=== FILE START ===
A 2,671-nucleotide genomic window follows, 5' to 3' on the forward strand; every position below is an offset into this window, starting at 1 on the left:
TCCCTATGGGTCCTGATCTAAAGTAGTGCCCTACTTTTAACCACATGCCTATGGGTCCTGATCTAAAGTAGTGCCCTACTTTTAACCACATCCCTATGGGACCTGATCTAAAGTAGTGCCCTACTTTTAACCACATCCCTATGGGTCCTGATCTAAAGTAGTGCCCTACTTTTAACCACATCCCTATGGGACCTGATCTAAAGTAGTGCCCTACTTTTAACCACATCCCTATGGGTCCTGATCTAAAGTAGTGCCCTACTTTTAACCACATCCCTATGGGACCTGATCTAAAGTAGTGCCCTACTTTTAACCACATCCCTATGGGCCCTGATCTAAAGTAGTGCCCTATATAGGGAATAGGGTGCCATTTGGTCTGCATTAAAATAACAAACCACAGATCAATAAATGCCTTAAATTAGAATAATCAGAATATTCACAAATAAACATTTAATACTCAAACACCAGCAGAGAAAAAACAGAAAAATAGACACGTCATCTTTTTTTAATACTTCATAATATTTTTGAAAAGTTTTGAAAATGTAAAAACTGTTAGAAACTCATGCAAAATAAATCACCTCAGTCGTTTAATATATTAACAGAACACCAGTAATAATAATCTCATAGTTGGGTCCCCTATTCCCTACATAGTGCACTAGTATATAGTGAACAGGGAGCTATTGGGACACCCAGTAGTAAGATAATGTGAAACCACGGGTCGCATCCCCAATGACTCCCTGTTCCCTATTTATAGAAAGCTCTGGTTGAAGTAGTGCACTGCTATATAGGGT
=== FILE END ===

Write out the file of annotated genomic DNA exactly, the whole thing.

A 2,671-nucleotide genomic window follows, 5' to 3' on the forward strand; every position below is an offset into this window, starting at 1 on the left:
TCCCTATGGGTCCTGATCTAAAGTAGTGCCCTACTTTTAACCACATGCCTATGGGTCCTGATCTAAAGTAGTGCCCTACTTTTAACCACATCCCTATGGGACCTGATCTAAAGTAGTGCCCTACTTTTAACCACATCCCTATGGGTCCTGATCTAAAGTAGTGCCCTACTTTTAACCACATCCCTATGGGACCTGATCTAAAGTAGTGCCCTACTTTTAACCACATCCCTATGGGTCCTGATCTAAAGTAGTGCCCTACTTTTAACCACATCCCTATGGGACCTGATCTAAAGTAGTGCCCTACTTTTAACCACATCCCTATGGGCCCTGATCTAAAGTAGTGCCCTATATAGGGAATAGGGTGCCATTTGGTCTGCATTAAAATAACAAACCACAGATCAATAAATGCCTTAAATTAGAATAATCAGAATATTCACAAATAAACATTTAATACTCAAACACCAGCAGAGAAAAAACAGAAAAATAGACACGTCATCTTTTTTTAATACTTCATAATATTTTTGAAAAGTTTTGAAAATGTAAAAACTGTTAGAAACTCATGCAAAATAAATCACCTCAGTCGTTTAATATATTAACAGAACACCAGTAATAATAATCTCATAGTTGGGTCCCCTATTCCCTACATAGTGCACTAGTATATAGTGAACAGGGAGCTATTGGGACACCCAGTAGTAAGATAATGTGAAACCACGGGTCGCATCCCCAATGACTCCCTGTTCCCTATTTATAGAAAGCTCTGGTTGAAGTAGTGCACTGCTATATAGGGT